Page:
April 6, 2015 § Leave a comment
Donald Barthelme, “Not-Kowing,” Not Knowing: The Essays and Interviews of Donald Barthelme (1997)
Mallarmé’s work is also, and perhaps most importantly, a step towards establishing a new ontological status for the poem, as an object in the world rather than a representation of the world.
March 29, 2015 § Leave a comment
Léon Bloy, “Le Musicien du silence” (1893)
I [the composer Pouyadou] could point you to important pieces written for a set of completely voiceless trumpets that I call the bugles of Silence, after the model of the unrecoverable buccins that once overthrew the walls of Jericho [via].
March 22, 2015 § Leave a comment
Lydia Davis, The End of the Story
I’m afraid I may realize after the novel is finished that what actually made me want to write it was something different, and that it should have taken a different direction. But by then I will not be able to go back and change it, so the novel will remain what it is and the other novel, the one that should have been written, will never be written.
March 21, 2015 § Leave a comment
William Faulkner, “William Faulkner, The Art of Fiction No. 12″ by Jean Stein, The Paris Review 12 (Spring 1956)
None of my work has met my own standards.
March 21, 2015 § Leave a comment
Tom McCarthy, “Writing Machines,” London Review of Books 18 December 2014: 21-22
In ‘Literature Considered as a Bullfight’, Michel Leiris compares the writer to a toreador. Imagine a bullfight without the bull: it would be a set of aesthetic manoeuvres, pretty twirls and pirouettes and so on — but there’d be no danger. The bull, crucially, brings danger to the party, and for Leiris, that’s what the real is: the tip of the bull’s horn. He, too, disappoints by offering candid confession and exposure of personal peccadillos as examples of dalliances with the bull-horn — i.e. Oprah literature. But Leiris’s conceit is rich in ways that even he seems not to realise. Think about it: if a matador is gored, the bullfight, the entire spectacle, suddenly comes to an appalled halt; what the bull’s horn brings to the party is not just danger but also the possibility that the party itself could be catastrophically interrupted. If the bullfight is an analogue for literature, and if the bull’s horn is a vision of the real, then what the real represents is an event, something that would involve the violent rupture of the form and procedure of the work itself. The real, here, is no longer anything like a fact or a secret. It doesn’t depend on any putative correspondence between the writer’s work and the empirically understood world. And it certainly has nothing to do with authenticity.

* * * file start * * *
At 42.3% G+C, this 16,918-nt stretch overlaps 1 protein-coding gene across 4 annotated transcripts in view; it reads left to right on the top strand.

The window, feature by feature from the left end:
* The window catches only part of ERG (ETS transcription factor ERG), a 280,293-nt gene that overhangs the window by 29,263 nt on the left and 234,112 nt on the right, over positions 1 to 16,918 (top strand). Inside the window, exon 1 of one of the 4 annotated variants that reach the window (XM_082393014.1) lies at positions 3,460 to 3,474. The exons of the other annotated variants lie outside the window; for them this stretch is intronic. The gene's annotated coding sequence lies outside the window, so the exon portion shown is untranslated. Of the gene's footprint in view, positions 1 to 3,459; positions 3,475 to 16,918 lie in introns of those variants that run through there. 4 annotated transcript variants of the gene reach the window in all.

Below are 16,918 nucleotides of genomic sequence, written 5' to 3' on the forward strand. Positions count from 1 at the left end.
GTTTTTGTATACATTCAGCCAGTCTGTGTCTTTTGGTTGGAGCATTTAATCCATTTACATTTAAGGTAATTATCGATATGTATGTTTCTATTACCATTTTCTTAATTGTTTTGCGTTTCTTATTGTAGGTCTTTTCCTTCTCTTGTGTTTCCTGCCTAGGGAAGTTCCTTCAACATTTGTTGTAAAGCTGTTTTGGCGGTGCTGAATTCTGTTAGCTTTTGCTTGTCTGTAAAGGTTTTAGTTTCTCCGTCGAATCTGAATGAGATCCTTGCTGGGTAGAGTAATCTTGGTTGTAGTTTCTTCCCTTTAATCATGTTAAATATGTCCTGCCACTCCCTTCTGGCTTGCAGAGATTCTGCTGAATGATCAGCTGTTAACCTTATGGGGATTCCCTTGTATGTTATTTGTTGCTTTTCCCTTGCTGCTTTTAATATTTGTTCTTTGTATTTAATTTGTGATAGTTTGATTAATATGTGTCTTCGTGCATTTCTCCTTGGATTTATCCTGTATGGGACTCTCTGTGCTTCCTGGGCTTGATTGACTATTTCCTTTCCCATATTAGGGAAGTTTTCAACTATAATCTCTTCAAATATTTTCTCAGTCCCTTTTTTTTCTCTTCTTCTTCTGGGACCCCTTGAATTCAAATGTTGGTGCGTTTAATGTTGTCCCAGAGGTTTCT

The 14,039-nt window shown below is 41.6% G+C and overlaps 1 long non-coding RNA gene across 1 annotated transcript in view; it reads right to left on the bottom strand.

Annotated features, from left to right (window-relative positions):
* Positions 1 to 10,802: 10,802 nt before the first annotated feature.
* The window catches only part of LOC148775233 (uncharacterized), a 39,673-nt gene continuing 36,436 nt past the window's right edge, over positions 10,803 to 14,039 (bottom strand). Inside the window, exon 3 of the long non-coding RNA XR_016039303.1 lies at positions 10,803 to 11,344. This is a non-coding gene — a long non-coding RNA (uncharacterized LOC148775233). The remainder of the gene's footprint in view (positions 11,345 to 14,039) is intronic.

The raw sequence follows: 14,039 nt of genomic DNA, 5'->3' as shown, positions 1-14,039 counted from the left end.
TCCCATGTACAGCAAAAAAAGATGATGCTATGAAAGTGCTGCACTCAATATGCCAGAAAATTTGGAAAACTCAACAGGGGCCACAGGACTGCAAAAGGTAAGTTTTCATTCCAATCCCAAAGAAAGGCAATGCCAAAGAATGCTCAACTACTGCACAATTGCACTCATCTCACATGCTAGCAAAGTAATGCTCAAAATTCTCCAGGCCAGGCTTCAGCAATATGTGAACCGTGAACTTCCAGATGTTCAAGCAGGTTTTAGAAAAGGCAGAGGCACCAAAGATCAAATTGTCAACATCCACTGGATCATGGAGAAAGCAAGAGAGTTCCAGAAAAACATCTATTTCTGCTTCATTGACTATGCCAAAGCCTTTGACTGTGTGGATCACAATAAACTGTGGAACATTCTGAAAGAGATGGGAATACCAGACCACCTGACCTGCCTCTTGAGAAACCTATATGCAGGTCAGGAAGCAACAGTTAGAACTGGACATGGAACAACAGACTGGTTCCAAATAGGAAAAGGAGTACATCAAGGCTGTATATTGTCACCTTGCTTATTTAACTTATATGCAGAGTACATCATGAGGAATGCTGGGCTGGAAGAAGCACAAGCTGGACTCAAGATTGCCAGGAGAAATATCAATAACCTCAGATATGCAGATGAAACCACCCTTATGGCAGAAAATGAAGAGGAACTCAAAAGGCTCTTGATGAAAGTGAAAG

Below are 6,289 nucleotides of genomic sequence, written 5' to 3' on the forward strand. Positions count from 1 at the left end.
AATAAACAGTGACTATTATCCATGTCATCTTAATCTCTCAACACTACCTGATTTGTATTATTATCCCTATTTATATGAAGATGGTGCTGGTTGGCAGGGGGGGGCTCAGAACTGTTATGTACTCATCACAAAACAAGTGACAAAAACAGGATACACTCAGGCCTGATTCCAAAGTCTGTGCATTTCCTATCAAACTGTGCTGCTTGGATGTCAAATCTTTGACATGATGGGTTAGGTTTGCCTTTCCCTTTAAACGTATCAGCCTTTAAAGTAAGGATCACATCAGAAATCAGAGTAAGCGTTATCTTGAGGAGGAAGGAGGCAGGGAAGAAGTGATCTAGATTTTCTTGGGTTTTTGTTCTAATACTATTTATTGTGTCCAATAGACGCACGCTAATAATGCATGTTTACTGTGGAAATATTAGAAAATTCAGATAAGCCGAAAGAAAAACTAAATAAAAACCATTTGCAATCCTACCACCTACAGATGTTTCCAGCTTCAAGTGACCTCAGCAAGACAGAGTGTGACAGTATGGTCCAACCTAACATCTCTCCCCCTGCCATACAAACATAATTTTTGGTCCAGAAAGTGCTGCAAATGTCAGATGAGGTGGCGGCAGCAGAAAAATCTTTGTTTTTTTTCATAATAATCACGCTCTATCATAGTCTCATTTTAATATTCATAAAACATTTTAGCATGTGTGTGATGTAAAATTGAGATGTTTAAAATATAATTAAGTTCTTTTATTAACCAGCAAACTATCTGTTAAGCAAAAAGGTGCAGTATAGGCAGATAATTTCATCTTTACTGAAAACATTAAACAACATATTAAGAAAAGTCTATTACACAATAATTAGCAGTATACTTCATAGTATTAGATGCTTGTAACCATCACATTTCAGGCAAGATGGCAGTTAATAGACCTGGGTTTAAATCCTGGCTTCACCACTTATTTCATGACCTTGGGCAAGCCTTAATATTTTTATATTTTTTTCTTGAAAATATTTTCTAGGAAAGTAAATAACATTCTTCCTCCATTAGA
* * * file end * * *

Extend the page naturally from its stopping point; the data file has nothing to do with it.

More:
. . . The matador is gored, the real jumps out and punctures the screen or strip of film, destroying it. This is a real that happens, or forever threatens to happen, not as a result of the artist ‘getting it right’ or being authentic, but rather as a radical and disastrous eruption inside the always and irremediably inauthentic; a traumatic real; a real that is psychoanalytic as much as literary: the real that Lacan defines as ‘that which always returns to the same place’ and as ‘that which is unassimilable by any system of representation’. The challenge isn’t to depict this real realistically, or even ‘well’, but to approach it in the full knowledge that, like some roving black hole, it represents (though that’s not the right word anymore) the point at which the writing’s entire project crumples and implodes.